When an organization is confronted with an extreme reputational issue, it needs to figure out how to position itself to deal effectively with its stakeholders. Each will require special handling, and outreach will need to be organized, thoughtful and targeted. Each part of the organization (CEO on down) will be involved in the effort, and crisis communications will be a part of the overall response to events and actions taken. Not unlike Reputation Management, an organization needs to fully understand and be prepared in advance to deal with reputational threats that might damage the organization’s standing.
Senior Consultant Mark Hooper has made his mark in global crisis communications. In this article Mark provides a powerful example of, and valuable insight into Crisis Communications and the importance of preparation.
In July 2013, an Asiana Airlines 777 crashed on final approach at San Francisco International Airport. Of the 307 aboard the aircraft, three people perished in the accident. Immediately, the US National Transportation Board sent investigators to the site. The airline had no response on site for almost two days. Asiana did respond in South Korea, their home base, but not in San Francisco. The airline was simply not equipped with personnel in place, or with the proper training to deal with the incident where it had happened. The absence, accompanied by a concentrated media scrum in San Francisco waiting to hear about the investigation, was notable. The clear indication from those gathered in San Francisco was that the airline just wasn’t that concerned.
So, what is there to learn from this? If the airline had put in place proper crisis management practices and had prepared its personnel to handle what is an incredibly important assignment in advance, they could have mitigated the idea that “they didn’t care.” It seems simple, but many organizations are focused on the bottom line or other operational objectives. Preparing the team for a crisis can often wait, or so they think. Here’s the reality, though: The last place you want to exercise your crisis management skills is in the midst of a crisis, especially if you’re in a high-touch customer business.
As noted, crisis communication is a part of the overall crisis management effort. It is essential to be part of the process, because once outreach to stakeholders is needed, the team will rely on strategic thinking and skilled communicators to craft the appropriate responses. So, communications need to be at the center of the overall effort.
There are three things to plan for as it relates to crisis communications:
It all seems quite simple and straightforward, but it’s amazing how many organizations fail to do these simple things that will help protect the reputation of the enterprise.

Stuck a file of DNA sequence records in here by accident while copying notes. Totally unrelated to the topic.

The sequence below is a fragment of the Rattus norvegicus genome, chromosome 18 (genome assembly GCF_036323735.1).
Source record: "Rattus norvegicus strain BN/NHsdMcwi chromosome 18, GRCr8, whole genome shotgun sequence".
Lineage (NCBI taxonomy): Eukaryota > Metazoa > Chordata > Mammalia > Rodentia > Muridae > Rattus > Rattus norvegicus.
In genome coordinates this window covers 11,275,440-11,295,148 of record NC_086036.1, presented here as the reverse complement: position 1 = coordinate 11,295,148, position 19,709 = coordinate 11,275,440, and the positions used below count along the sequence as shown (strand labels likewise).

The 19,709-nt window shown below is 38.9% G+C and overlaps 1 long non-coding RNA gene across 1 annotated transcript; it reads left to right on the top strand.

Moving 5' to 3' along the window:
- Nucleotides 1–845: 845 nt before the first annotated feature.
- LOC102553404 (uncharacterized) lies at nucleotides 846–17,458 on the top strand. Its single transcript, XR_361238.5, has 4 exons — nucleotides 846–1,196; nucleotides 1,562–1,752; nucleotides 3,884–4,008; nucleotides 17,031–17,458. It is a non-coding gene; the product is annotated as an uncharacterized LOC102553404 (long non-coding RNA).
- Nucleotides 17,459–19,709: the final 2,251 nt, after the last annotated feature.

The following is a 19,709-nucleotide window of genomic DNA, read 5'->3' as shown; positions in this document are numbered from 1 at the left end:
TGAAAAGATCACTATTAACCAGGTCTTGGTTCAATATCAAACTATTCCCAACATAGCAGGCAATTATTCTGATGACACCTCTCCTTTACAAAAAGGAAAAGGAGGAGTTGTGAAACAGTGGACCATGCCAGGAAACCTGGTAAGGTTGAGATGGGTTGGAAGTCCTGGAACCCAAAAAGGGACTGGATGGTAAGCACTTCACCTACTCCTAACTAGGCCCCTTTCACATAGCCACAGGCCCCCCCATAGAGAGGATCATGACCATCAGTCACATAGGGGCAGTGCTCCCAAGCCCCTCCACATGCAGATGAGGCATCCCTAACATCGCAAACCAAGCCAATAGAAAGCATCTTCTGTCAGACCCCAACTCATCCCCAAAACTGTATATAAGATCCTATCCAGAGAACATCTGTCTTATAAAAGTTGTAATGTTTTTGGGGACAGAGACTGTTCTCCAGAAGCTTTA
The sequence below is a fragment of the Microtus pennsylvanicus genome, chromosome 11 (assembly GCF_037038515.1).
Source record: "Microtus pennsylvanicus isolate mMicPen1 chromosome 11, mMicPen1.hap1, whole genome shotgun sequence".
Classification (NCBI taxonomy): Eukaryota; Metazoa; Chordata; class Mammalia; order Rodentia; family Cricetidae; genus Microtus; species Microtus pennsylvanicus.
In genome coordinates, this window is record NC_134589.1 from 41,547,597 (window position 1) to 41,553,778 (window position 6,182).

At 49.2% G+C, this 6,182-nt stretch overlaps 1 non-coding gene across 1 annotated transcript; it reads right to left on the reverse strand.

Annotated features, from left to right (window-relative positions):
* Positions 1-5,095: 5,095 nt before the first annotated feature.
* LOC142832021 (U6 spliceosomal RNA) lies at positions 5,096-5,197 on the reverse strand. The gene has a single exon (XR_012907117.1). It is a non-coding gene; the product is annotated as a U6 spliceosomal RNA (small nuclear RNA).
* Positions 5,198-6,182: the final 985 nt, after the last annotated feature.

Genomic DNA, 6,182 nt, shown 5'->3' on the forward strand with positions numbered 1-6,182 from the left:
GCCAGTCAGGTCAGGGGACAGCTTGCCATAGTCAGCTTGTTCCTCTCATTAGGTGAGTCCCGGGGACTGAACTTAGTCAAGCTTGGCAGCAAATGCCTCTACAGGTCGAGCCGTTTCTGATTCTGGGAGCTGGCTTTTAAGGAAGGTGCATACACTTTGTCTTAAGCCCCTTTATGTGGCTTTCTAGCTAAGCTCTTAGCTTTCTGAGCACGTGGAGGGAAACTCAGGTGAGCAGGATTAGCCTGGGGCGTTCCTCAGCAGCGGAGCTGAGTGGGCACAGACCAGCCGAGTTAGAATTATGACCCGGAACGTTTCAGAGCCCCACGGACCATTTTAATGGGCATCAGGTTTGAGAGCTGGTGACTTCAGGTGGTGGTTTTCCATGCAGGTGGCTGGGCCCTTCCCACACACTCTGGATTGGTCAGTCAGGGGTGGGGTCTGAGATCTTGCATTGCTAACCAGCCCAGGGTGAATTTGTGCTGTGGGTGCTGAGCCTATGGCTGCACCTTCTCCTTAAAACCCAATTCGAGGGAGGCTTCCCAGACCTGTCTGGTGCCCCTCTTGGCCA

“Opportunity doesn’t make appointments, you have to be ready when it arrives.”
If you haven’t prepared the team to deal with a crisis when it happens, it is almost guaranteed that you will struggle to take advantage of the opportunity to manage your reputation effectively. It takes organizations years to build up the goodwill and brand equity needed to be, and remain, successful. Why squander that when faced with the inevitable crisis? Using the relative calm of a “normal” time frame to prepare the team for a crisis is exactly the environment you need to strategize and, as the Boy Scouts like to say, “Be Prepared.”
“A lie gets halfway around the world before the truth has a chance to get its pants on.” Winston Churchill
Churchill said that before social media became a reality! So, the response today to any crisis needs to be immediate, properly calculated, and road-tested. That’s where prior preparation becomes critical. Managing a crisis with a framework for action that has been tested, with tools tuned and ready to go, with a strategic intent that is properly mapped, will allow you the chance to manage and communicate during the crisis with a calm resolve.
“It takes 20 years to build a reputation and five minutes to ruin it. If you think about that, you will do things differently.” – Warren Buffett
“Be humble, be teachable, and always keep learning.” – Anonymous
Once a crisis has been resolved or at least effectively mitigated, taking time out to examine the experiences and process you’ve undertaken, and capturing lessons learned, will create the feedback loop necessary to inform future pre-crisis planning. The normal course of events sometimes precludes taking time to conduct meaningful after-action reviews, but a guarantor of repeating the same mistakes is inattention to gleaning lessons learned. Thus, taking the time to be thorough and thoughtful will serve as an inexpensive insurance policy for the future.
“Today I will do what others won’t, so tomorrow I can do what others can’t.”
Mark Hooper, a skilled corporate leader in corporate communications and brand marketing, is a Senior Advisor at The Tantalus Group with considerable experience managing crisis communications and issues management. He was a long-time senior executive for The Boeing Company, with responsibility for Media Relations, Brand Advertising, Public Relations, Labor Relations, Executive Communications and other areas. He’s also a broadcaster, producing and hosting a public affairs program in Asia, Hong Kong 360, which is a talk/interview program covering public affairs and the arts.
Mark holds a B.A. in Communications, and an M.A. in International Politics from Washington State University in the United States. He is currently based in Hong Kong.
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